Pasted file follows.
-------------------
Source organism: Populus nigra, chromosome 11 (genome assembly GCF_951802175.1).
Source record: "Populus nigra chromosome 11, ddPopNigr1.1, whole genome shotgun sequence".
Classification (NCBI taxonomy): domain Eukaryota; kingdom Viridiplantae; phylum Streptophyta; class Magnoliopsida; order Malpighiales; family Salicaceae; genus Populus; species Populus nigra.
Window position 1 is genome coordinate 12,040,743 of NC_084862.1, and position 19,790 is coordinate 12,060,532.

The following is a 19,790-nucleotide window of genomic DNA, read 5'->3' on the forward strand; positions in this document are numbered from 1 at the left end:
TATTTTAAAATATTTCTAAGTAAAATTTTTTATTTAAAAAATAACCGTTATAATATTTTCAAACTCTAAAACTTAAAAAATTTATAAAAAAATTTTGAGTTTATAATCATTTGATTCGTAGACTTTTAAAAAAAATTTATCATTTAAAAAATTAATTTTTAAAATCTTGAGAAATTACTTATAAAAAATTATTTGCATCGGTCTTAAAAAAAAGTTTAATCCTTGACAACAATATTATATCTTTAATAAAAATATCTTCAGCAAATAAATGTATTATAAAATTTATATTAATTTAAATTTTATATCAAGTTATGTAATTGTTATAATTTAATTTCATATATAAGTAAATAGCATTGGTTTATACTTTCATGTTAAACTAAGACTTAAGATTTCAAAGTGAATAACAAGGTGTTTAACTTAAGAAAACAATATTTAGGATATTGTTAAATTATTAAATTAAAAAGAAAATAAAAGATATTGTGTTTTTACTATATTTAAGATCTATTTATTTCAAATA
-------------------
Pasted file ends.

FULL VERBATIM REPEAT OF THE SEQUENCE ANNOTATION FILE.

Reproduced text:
Source organism: Populus nigra, chromosome 11 (genome assembly GCF_951802175.1).
Source record: "Populus nigra chromosome 11, ddPopNigr1.1, whole genome shotgun sequence".
Classification (NCBI taxonomy): domain Eukaryota; kingdom Viridiplantae; phylum Streptophyta; class Magnoliopsida; order Malpighiales; family Salicaceae; genus Populus; species Populus nigra.
Window position 1 is genome coordinate 12,040,743 of NC_084862.1, and position 19,790 is coordinate 12,060,532.

The following is a 19,790-nucleotide window of genomic DNA, read 5'->3' on the forward strand; positions in this document are numbered from 1 at the left end:
TATTTTAAAATATTTCTAAGTAAAATTTTTTATTTAAAAAATAACCGTTATAATATTTTCAAACTCTAAAACTTAAAAAATTTATAAAAAAATTTTGAGTTTATAATCATTTGATTCGTAGACTTTTAAAAAAAATTTATCATTTAAAAAATTAATTTTTAAAATCTTGAGAAATTACTTATAAAAAATTATTTGCATCGGTCTTAAAAAAAAGTTTAATCCTTGACAACAATATTATATCTTTAATAAAAATATCTTCAGCAAATAAATGTATTATAAAATTTATATTAATTTAAATTTTATATCAAGTTATGTAATTGTTATAATTTAATTTCATATATAAGTAAATAGCATTGGTTTATACTTTCATGTTAAACTAAGACTTAAGATTTCAAAGTGAATAACAAGGTGTTTAACTTAAGAAAACAATATTTAGGATATTGTTAAATTATTAAATTAAAAAGAAAATAAAAGATATTGTGTTTTTACTATATTTAAGATCTATTTATTTCAAATA